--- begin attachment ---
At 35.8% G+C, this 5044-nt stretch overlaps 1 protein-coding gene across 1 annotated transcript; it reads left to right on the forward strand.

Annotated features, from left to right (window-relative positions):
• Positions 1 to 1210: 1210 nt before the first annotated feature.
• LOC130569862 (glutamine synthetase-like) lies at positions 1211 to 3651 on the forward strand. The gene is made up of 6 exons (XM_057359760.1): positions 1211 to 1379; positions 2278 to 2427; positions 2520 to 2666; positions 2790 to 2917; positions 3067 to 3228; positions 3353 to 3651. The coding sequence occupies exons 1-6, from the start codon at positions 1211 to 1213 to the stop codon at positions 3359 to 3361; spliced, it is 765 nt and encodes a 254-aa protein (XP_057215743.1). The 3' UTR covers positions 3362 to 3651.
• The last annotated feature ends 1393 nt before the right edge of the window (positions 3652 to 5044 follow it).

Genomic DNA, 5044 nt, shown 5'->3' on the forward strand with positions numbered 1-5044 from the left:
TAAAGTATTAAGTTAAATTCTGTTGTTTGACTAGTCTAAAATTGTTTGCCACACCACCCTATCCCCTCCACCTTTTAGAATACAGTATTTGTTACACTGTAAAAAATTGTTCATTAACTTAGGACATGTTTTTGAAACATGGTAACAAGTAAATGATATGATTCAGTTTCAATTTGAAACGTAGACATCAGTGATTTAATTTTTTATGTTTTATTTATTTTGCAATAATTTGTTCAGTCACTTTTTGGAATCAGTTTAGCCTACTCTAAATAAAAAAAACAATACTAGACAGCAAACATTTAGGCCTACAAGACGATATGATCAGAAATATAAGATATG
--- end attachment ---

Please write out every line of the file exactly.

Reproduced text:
At 35.8% G+C, this 5044-nt stretch overlaps 1 protein-coding gene across 1 annotated transcript; it reads left to right on the forward strand.

Annotated features, from left to right (window-relative positions):
• Positions 1 to 1210: 1210 nt before the first annotated feature.
• LOC130569862 (glutamine synthetase-like) lies at positions 1211 to 3651 on the forward strand. The gene is made up of 6 exons (XM_057359760.1): positions 1211 to 1379; positions 2278 to 2427; positions 2520 to 2666; positions 2790 to 2917; positions 3067 to 3228; positions 3353 to 3651. The coding sequence occupies exons 1-6, from the start codon at positions 1211 to 1213 to the stop codon at positions 3359 to 3361; spliced, it is 765 nt and encodes a 254-aa protein (XP_057215743.1). The 3' UTR covers positions 3362 to 3651.
• The last annotated feature ends 1393 nt before the right edge of the window (positions 3652 to 5044 follow it).

Genomic DNA, 5044 nt, shown 5'->3' on the forward strand with positions numbered 1-5044 from the left:
TAAAGTATTAAGTTAAATTCTGTTGTTTGACTAGTCTAAAATTGTTTGCCACACCACCCTATCCCCTCCACCTTTTAGAATACAGTATTTGTTACACTGTAAAAAATTGTTCATTAACTTAGGACATGTTTTTGAAACATGGTAACAAGTAAATGATATGATTCAGTTTCAATTTGAAACGTAGACATCAGTGATTTAATTTTTTATGTTTTATTTATTTTGCAATAATTTGTTCAGTCACTTTTTGGAATCAGTTTAGCCTACTCTAAATAAAAAAAACAATACTAGACAGCAAACATTTAGGCCTACAAGACGATATGATCAGAAATATAAGATATG